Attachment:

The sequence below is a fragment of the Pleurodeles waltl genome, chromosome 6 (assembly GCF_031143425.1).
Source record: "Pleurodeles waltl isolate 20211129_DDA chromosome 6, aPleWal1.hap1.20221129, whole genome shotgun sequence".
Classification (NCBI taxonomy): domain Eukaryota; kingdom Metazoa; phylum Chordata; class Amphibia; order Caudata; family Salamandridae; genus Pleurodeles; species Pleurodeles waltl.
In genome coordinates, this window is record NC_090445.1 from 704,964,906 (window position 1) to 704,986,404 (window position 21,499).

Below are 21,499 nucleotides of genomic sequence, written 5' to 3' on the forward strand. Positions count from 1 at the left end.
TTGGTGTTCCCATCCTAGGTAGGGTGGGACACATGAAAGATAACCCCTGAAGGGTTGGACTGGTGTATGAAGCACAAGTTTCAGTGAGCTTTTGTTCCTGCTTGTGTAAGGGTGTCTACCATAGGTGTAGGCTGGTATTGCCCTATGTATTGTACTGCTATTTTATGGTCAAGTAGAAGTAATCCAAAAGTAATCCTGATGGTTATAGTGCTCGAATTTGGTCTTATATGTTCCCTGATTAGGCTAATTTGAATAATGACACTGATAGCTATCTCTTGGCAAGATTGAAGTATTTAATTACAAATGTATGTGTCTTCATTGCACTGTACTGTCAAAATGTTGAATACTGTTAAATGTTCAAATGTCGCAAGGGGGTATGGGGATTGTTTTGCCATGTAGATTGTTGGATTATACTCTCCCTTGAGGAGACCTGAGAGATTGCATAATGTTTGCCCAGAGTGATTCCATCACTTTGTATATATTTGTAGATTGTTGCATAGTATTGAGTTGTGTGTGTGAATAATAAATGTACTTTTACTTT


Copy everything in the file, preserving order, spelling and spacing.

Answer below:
The sequence below is a fragment of the Pleurodeles waltl genome, chromosome 6 (assembly GCF_031143425.1).
Source record: "Pleurodeles waltl isolate 20211129_DDA chromosome 6, aPleWal1.hap1.20221129, whole genome shotgun sequence".
Classification (NCBI taxonomy): domain Eukaryota; kingdom Metazoa; phylum Chordata; class Amphibia; order Caudata; family Salamandridae; genus Pleurodeles; species Pleurodeles waltl.
In genome coordinates, this window is record NC_090445.1 from 704,964,906 (window position 1) to 704,986,404 (window position 21,499).

Below are 21,499 nucleotides of genomic sequence, written 5' to 3' on the forward strand. Positions count from 1 at the left end.
TTGGTGTTCCCATCCTAGGTAGGGTGGGACACATGAAAGATAACCCCTGAAGGGTTGGACTGGTGTATGAAGCACAAGTTTCAGTGAGCTTTTGTTCCTGCTTGTGTAAGGGTGTCTACCATAGGTGTAGGCTGGTATTGCCCTATGTATTGTACTGCTATTTTATGGTCAAGTAGAAGTAATCCAAAAGTAATCCTGATGGTTATAGTGCTCGAATTTGGTCTTATATGTTCCCTGATTAGGCTAATTTGAATAATGACACTGATAGCTATCTCTTGGCAAGATTGAAGTATTTAATTACAAATGTATGTGTCTTCATTGCACTGTACTGTCAAAATGTTGAATACTGTTAAATGTTCAAATGTCGCAAGGGGGTATGGGGATTGTTTTGCCATGTAGATTGTTGGATTATACTCTCCCTTGAGGAGACCTGAGAGATTGCATAATGTTTGCCCAGAGTGATTCCATCACTTTGTATATATTTGTAGATTGTTGCATAGTATTGAGTTGTGTGTGTGAATAATAAATGTACTTTTACTTT